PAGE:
Fiat chairman Paolo FRESCO said today that the struggling Italian industrial group would consider any offers of new cash as it battles to return its loss-making car unit to profit and slash debt, Reuters reported.
According to Reuters, Fresco, in a written statement published in Milan’s Corriere della Sera newspaper, said Fiat had not looked for new financiers and did not intend to.
“However, it is our responsibility to take into consideration any valid proposals that would give us more flexibility and a stronger negotiating position with our partners,” Fresco wrote, according to Reuters.
Reuters reported that media have said Fiat could seek fresh cash — either from a new financial partner or by raising money on the markets — to help Italy’s biggest private employer fight through a slump in car sales and market share.
Last week, Reuters said, Bank of Italy governor Antonio Fazio said Fiat needed new financial backers to help relaunch output “after taking a strategic breather”. Most of Italy’s big banks are already highly exposed to Fiat, Reuters added.
Reuters said Fiat Auto is one fifth owned by General Motors which could be forced to buy the rest of the car unit from 2004 under a put option agreed with Fiat.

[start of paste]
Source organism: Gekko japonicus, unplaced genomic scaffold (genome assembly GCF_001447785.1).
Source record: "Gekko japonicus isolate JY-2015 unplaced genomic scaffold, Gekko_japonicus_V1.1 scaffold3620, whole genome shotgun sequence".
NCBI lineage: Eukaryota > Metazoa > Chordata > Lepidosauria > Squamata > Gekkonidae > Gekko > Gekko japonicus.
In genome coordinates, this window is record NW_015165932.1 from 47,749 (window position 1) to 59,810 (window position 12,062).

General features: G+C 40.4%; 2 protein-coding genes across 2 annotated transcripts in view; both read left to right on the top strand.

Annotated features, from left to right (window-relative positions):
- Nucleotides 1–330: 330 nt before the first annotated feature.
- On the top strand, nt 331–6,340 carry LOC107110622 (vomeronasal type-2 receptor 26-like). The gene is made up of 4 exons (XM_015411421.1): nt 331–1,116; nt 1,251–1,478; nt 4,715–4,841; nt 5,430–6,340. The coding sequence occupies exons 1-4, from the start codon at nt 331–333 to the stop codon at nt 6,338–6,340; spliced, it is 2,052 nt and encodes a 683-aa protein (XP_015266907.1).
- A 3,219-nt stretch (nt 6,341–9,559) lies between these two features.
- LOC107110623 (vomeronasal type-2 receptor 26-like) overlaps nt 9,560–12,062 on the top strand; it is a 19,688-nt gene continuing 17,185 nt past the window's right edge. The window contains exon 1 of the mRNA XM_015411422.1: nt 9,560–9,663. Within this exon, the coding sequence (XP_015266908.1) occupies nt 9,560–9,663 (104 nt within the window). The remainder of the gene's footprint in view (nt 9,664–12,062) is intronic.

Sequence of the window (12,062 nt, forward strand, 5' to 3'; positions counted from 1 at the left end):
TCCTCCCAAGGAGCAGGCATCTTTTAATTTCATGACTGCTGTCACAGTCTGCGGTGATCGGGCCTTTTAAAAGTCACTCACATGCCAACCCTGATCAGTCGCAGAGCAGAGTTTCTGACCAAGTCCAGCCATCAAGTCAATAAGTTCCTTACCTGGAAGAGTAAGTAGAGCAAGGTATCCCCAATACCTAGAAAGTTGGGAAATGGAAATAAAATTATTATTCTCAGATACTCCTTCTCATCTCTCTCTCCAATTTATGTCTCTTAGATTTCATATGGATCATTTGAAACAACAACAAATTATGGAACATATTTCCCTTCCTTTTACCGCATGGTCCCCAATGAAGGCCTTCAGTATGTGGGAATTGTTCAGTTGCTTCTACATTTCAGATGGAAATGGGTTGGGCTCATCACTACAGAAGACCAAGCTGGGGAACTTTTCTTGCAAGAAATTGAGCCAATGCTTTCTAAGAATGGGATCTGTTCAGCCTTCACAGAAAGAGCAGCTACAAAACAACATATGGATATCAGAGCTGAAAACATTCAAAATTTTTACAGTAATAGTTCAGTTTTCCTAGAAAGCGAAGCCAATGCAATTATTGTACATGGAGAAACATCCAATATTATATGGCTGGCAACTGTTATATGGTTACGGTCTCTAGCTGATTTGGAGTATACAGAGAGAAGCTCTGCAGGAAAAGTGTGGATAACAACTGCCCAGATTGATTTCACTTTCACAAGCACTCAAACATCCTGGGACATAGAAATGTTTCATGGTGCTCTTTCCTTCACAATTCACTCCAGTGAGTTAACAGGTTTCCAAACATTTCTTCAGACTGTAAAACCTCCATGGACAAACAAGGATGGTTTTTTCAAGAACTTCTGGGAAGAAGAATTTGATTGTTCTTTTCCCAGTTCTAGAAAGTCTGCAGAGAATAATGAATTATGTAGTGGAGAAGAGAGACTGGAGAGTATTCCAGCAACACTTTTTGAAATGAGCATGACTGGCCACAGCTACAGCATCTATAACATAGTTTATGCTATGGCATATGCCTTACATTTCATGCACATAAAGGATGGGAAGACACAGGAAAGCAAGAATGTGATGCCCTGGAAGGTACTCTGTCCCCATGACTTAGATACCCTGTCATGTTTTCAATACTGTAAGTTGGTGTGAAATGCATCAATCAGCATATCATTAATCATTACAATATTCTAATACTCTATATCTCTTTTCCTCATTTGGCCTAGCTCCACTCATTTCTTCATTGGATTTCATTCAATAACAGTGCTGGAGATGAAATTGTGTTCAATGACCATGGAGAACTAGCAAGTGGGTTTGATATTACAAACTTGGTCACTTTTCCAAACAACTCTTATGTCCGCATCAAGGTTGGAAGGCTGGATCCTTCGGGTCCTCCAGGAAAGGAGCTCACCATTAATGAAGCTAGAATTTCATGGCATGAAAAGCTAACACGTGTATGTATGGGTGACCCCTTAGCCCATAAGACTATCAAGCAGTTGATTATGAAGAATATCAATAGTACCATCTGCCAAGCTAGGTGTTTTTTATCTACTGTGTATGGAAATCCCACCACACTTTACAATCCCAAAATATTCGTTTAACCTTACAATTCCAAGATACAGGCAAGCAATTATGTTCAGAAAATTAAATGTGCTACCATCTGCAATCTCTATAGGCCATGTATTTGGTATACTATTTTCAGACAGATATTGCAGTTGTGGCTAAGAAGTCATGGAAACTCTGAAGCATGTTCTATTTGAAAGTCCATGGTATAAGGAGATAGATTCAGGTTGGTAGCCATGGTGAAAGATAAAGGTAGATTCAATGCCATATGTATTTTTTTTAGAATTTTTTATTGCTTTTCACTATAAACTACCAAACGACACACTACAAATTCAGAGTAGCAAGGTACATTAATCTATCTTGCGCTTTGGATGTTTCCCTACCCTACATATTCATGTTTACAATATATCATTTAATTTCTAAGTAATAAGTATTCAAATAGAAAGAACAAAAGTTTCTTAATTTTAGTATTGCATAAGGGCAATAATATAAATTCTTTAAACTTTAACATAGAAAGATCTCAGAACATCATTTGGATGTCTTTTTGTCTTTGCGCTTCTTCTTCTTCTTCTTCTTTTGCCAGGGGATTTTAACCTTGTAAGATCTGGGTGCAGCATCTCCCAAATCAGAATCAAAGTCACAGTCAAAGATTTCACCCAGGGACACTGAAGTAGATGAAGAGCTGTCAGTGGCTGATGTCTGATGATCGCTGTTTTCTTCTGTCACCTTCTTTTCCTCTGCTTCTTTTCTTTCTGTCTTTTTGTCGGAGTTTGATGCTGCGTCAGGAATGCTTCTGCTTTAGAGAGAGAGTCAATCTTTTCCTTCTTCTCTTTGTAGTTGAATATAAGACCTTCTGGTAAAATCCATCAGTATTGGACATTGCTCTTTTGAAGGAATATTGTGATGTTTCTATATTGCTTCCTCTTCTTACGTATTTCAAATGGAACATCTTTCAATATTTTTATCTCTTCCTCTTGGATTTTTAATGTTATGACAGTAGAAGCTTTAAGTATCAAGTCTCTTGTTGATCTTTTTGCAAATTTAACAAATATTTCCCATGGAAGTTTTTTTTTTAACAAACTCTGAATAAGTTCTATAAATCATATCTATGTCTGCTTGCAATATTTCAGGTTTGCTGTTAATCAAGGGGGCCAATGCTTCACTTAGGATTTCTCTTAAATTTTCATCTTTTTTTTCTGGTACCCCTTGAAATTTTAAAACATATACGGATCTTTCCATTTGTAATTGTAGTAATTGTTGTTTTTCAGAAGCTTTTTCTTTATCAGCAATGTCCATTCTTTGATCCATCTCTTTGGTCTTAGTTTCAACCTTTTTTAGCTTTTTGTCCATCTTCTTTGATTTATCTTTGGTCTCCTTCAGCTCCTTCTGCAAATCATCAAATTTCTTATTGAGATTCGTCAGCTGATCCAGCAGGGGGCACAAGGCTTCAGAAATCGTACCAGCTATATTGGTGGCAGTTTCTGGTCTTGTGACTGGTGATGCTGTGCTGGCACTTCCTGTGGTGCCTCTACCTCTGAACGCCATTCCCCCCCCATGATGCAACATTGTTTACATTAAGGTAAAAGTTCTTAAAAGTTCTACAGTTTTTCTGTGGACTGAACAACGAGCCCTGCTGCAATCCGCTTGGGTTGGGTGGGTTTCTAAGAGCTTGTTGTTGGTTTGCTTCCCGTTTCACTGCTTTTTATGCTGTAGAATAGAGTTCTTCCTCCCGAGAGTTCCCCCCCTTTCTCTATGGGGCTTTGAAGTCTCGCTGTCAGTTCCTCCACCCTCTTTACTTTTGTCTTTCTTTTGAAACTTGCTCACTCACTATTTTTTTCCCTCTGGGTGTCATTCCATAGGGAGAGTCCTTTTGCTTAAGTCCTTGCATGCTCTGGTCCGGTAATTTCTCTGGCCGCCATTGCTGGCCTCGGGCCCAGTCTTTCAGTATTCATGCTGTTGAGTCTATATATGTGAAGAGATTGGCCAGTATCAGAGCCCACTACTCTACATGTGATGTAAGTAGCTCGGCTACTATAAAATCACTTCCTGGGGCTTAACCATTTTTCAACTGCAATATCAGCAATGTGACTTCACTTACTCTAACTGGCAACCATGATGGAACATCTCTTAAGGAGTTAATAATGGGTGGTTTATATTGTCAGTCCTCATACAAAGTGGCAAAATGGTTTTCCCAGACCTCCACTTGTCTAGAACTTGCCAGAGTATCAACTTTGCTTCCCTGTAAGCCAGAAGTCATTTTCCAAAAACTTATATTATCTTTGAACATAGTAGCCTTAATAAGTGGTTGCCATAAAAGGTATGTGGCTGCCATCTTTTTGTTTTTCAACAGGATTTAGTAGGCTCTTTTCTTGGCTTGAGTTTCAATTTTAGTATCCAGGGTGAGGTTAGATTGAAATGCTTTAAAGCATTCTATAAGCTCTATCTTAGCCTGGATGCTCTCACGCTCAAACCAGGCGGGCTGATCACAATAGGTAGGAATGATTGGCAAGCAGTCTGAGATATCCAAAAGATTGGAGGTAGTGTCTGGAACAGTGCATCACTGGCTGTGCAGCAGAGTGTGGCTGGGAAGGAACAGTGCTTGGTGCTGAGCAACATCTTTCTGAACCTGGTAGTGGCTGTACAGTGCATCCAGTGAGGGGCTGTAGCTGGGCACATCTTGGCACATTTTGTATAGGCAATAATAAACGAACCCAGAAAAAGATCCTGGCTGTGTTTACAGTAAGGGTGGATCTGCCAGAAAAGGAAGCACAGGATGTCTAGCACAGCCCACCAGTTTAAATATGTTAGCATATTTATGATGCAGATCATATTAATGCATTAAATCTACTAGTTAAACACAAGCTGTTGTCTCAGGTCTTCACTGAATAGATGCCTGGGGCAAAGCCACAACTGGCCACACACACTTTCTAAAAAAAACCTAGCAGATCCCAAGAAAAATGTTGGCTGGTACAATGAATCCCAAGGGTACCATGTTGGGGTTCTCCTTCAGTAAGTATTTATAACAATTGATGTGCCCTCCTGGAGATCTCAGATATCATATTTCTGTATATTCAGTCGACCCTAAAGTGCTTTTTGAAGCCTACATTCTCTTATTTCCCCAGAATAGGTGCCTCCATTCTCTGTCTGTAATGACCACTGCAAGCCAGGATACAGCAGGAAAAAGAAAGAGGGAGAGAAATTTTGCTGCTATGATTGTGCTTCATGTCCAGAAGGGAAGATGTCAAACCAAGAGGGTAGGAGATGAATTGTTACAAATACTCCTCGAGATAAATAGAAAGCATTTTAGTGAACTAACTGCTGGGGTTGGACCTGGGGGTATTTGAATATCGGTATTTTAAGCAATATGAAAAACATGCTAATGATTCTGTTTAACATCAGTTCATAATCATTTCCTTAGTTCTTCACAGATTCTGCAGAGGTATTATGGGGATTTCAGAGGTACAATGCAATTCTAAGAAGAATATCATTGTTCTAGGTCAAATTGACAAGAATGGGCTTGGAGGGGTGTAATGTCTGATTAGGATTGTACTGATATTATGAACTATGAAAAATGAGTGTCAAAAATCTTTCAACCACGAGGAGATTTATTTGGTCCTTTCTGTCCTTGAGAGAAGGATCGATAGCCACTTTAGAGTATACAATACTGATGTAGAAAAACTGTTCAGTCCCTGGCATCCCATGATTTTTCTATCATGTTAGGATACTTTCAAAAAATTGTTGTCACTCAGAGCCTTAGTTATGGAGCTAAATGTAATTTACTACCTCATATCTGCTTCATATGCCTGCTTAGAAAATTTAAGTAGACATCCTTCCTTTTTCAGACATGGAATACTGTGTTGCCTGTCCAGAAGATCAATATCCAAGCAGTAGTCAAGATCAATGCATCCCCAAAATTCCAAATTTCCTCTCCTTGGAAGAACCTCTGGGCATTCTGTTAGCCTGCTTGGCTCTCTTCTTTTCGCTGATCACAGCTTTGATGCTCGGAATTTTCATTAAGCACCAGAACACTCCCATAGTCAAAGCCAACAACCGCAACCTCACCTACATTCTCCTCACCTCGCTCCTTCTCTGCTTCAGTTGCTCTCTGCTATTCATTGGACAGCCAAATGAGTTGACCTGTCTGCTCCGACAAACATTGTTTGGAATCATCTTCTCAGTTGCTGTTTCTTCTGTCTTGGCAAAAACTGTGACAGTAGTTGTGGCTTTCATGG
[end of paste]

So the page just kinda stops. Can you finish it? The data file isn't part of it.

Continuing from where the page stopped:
According to Reuters, Fresco said GM was open to keeping output, management and research facilities in Italy “whatever the future ownership of the company”.
Earlier this year, Fiat signed a three-billion-euro rescue loan from banks, agreeing to cut net debt to three billion euros by early 2003 from 5.8% at the end of September, Reuters said, adding that gross debt must fall to 23.6 billion euros from 32.8 billion now.
Fiat, which has been selling off some assets and investments to cut and deconsolidate debt, had already freed up 7.5 billion euros, Fresco said, according to Reuters.
Reuters said Fresco wrote: “We think these resources will be enough for us to respect our debt-reduction targets we have agreed with the banks and debt rating agencies.”